Important Guidelines for Installing ADA Signage

Why Sign Shops Need to Know the Rules for Installing ADA Signage

Just as there are certain rules for the appearance and construction of ADA signage, there are also specific guidelines for installing ADA signage in a building. 

Sign shops that provide ADA signs to customers in a variety of industries—from elementary schools to hospitals—should be familiar with these guidelines for installing ADA signage so they can answer any questions their customers have.

Why?

Because even if you opt to outsource orders to a third-party fabricator that specializes in ADA displays, you still want to present your business as an authority on all things related to ADA compliance. That way, your clients will sing your praises as an ADA expert and hopefully recommend your business to those in search of such displays. 

Further, it will help you stand out from your competition. You won’t just be a sign shop that provides organizations with the signage they need—you’ll be one that offers advice they can use to stay out of trouble… And considering how costly fines and lawsuits can be for facilities that fail to provide all visitors with sufficient access, this kind of advice is invaluable.

Of course, to achieve that kind of status in the minds of current and future clients, you need to actually have the knowledge we’re discussing. 

So, let’s highlight some of the most important guidelines for installing ADA signage in any public building. 

Guidelines for Installing ADA Signage

First, it’s worth pointing out that the rules for installing ADA signage are outlined in their entirety in part 36 Appendix A of the Americans with Disabilities Act (as revised in 1994). 

Additional details can be found under section 703.4 in the 2010 Standards for Accessible Design, which we strongly encourage all sign shop owners to review if they decide to offer ADA-compliant displays to their clients. 

Now, on to the actual rules regarding the installation of ADA signage…

1) Never install Braille or tactile signage on a door. 

Instead, all ADA signage should be mounted on the wall right next to the side of the door that latches, so that the opened door does not cover the ADA signage. There have been many complaints from people with visual impairments and other disabilities who were attempting to read a sign on a door only to be injured when someone on the other side opened it up into them. 

Of course, sometimes installing ADA signage on a door is unavoidable. In that case, there are specific requirements that must be met. 

If it’s a set of double doors with one active leaf, then the sign must be attached to the inactive leaf; if both leaves are active, the display must be mounted to the right of the right-side door. If space is insufficient, the display should be placed on the closest adjacent wall.

2) Ensure signs are mounted at the proper height. 

When installing ADA signage, it’s crucial to attach the display on the wall 48 inches minimum above the ground, measured from the baseline of the lowest tactile character, and 60 inches maximum above the ground, measured from the baseline of the highest tactile character. 

Though this height may seem inconvenient, our team marked the walls in our office according to ADA standards and found that this puts the sign reasonably close to eye level for most people.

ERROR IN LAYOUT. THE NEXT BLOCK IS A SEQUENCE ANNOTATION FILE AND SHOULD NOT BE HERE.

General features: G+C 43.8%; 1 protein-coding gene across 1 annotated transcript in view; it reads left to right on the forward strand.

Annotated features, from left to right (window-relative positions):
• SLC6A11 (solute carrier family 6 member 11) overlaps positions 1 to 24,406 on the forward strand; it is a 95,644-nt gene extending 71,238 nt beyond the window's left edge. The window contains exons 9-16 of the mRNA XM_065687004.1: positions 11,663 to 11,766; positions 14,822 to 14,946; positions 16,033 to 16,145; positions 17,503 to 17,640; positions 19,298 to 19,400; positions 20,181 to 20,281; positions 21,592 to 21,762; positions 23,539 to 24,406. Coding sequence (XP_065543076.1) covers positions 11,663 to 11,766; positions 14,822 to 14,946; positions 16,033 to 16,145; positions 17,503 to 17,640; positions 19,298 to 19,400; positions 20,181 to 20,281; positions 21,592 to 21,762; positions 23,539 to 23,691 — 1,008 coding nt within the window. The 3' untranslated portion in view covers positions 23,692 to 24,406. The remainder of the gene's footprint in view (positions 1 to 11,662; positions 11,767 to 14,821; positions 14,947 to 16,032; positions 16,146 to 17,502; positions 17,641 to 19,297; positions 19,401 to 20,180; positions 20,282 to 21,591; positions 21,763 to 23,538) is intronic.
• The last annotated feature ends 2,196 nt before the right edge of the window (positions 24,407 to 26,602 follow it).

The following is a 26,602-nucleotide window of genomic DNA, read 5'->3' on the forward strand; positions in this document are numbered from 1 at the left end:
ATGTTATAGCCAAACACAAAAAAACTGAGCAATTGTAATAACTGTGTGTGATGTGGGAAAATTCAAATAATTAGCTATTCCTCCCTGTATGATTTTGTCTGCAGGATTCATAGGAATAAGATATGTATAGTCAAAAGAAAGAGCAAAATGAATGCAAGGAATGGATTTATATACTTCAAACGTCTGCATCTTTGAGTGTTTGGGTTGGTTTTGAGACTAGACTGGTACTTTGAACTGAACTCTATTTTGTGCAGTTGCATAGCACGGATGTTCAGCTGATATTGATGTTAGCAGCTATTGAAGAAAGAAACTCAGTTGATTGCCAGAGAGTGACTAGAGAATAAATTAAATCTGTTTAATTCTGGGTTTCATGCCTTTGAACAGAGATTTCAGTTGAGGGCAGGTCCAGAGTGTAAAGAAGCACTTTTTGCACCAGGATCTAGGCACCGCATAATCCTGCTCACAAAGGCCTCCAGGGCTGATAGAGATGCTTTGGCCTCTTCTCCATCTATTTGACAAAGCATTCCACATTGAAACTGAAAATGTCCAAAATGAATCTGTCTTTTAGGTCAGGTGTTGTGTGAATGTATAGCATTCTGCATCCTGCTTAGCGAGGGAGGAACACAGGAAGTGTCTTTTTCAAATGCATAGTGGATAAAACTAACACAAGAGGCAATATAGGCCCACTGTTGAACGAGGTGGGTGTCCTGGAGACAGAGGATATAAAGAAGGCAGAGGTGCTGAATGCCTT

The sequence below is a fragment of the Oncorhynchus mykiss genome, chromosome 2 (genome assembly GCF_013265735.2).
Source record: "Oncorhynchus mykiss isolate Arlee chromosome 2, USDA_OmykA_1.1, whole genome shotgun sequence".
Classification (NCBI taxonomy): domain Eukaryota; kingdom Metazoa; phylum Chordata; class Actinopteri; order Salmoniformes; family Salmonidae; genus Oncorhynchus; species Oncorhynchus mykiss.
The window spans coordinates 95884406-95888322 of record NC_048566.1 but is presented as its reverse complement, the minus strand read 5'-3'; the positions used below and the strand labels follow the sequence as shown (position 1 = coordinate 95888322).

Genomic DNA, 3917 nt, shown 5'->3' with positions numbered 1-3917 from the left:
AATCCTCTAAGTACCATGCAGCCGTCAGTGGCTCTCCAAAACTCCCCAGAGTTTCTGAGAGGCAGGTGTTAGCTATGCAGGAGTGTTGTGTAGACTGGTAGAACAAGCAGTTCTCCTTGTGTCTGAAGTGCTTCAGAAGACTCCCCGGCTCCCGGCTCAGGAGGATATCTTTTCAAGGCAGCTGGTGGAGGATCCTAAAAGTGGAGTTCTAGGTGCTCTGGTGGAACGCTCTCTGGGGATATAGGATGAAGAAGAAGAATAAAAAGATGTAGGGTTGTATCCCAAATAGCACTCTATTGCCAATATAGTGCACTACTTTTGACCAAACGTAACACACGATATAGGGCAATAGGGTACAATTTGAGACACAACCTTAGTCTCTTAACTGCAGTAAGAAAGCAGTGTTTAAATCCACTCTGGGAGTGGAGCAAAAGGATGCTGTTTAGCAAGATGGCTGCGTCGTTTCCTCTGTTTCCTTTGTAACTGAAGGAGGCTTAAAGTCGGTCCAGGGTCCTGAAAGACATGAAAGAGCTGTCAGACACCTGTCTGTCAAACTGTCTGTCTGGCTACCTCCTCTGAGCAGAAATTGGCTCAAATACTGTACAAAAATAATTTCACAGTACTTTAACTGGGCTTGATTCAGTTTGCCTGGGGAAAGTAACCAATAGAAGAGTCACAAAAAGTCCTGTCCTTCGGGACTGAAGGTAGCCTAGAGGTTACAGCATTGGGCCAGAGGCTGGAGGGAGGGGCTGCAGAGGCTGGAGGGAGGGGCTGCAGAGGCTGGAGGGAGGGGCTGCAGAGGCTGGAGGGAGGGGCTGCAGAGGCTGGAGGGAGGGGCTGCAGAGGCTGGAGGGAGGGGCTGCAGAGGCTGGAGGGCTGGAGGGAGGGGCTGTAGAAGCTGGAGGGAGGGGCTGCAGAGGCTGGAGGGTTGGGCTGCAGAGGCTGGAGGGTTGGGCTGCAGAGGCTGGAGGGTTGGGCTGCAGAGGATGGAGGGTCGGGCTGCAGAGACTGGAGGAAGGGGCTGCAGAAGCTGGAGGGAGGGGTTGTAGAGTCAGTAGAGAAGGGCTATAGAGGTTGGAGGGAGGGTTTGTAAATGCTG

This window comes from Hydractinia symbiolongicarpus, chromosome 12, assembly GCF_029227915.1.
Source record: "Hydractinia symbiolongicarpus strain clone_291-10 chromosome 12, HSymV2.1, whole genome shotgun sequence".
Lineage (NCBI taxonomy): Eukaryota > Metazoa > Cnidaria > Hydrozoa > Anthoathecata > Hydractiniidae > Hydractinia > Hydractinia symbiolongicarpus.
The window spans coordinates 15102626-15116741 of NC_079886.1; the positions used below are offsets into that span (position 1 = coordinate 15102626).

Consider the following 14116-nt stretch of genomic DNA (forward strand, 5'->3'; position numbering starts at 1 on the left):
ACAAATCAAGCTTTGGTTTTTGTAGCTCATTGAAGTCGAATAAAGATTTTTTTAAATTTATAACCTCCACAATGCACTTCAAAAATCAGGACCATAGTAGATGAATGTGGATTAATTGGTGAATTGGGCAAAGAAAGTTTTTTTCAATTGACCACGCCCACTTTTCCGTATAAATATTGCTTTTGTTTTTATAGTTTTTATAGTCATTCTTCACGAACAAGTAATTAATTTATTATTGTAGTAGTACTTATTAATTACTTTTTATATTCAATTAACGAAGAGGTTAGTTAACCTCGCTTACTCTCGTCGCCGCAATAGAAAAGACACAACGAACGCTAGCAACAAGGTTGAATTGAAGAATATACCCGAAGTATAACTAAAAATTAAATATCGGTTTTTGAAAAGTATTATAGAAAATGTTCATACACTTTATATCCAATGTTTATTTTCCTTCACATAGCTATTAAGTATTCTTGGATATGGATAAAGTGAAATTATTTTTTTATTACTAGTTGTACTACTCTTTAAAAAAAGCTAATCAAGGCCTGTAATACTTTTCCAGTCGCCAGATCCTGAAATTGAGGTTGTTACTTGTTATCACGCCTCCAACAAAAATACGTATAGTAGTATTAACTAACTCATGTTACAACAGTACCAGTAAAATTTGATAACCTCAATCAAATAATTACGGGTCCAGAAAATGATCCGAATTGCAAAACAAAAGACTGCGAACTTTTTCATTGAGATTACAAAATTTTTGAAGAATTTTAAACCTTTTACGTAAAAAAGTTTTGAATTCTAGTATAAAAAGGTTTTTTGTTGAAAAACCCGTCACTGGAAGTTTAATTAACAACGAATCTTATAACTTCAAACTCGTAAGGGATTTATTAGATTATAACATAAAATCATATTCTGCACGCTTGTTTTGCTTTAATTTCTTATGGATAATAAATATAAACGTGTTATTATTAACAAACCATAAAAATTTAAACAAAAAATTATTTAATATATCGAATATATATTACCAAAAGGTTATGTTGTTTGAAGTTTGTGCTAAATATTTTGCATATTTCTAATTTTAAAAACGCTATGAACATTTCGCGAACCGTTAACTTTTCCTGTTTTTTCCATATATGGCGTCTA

3) Make sure there is proper spacing. 

There should be about 18 inches of space between the sweep of the door and the location of the sign. If there are windows on the door-latch side, the sign can be mounted on the glass if there is enough room. Otherwise, simply mount the sign at the appropriate height from the floor directly adjacent to the glass.

4) Allow for a clear area. 

There should be no items on the floor or wall that protrude out a certain distance into the room. The general guideline is that a person should be able to get within 3 inches of ADA signage without encountering any protruding objects or standing within the door’s swing.

Proper Tools for Hanging ADA Signage

Once you provide a client with their sign order, the rest is up to them. This means that they may hit a snag when the time comes to actually hang their signage.

It’s not uncommon for business owners and property managers to attach signs using inadequate tools, which is why you should educate them on the right tools to hang their displays. 

For example…

  • A tape measure and level should always be used to ensure that signs are mounted at the appropriate height.
  • Nails and screws should be avoided when installing ADA signage, as doing so can leave unnecessary marks in the walls and make it difficult to change out signs.
  • To secure signs to the wall (or door, if necessary), use double-faced foam mounting tape, which is sufficient for most displays. 
  • If a sign is particularly heavy, a silicone adhesive may be used to make the display extra secure. 

Further, you should direct clients to a resource that explains the installation process in detail, or make yourself available should they have any questions later on. 

Click to download our Ultimate Guide to Mounting Signs for free.

Takeaway

If your sign shop routinely outsources ADA sign orders for clients, it’s in your best interest to familiarize yourself with the rules for installing ADA signage. By doing so, you can become your clients’ go-to for ADA-related information.  

For more information about installing ADA signage in a way that complies with federal regulations, contact us today at Erie Custom Signs. We are pleased to answer any questions you have for us.

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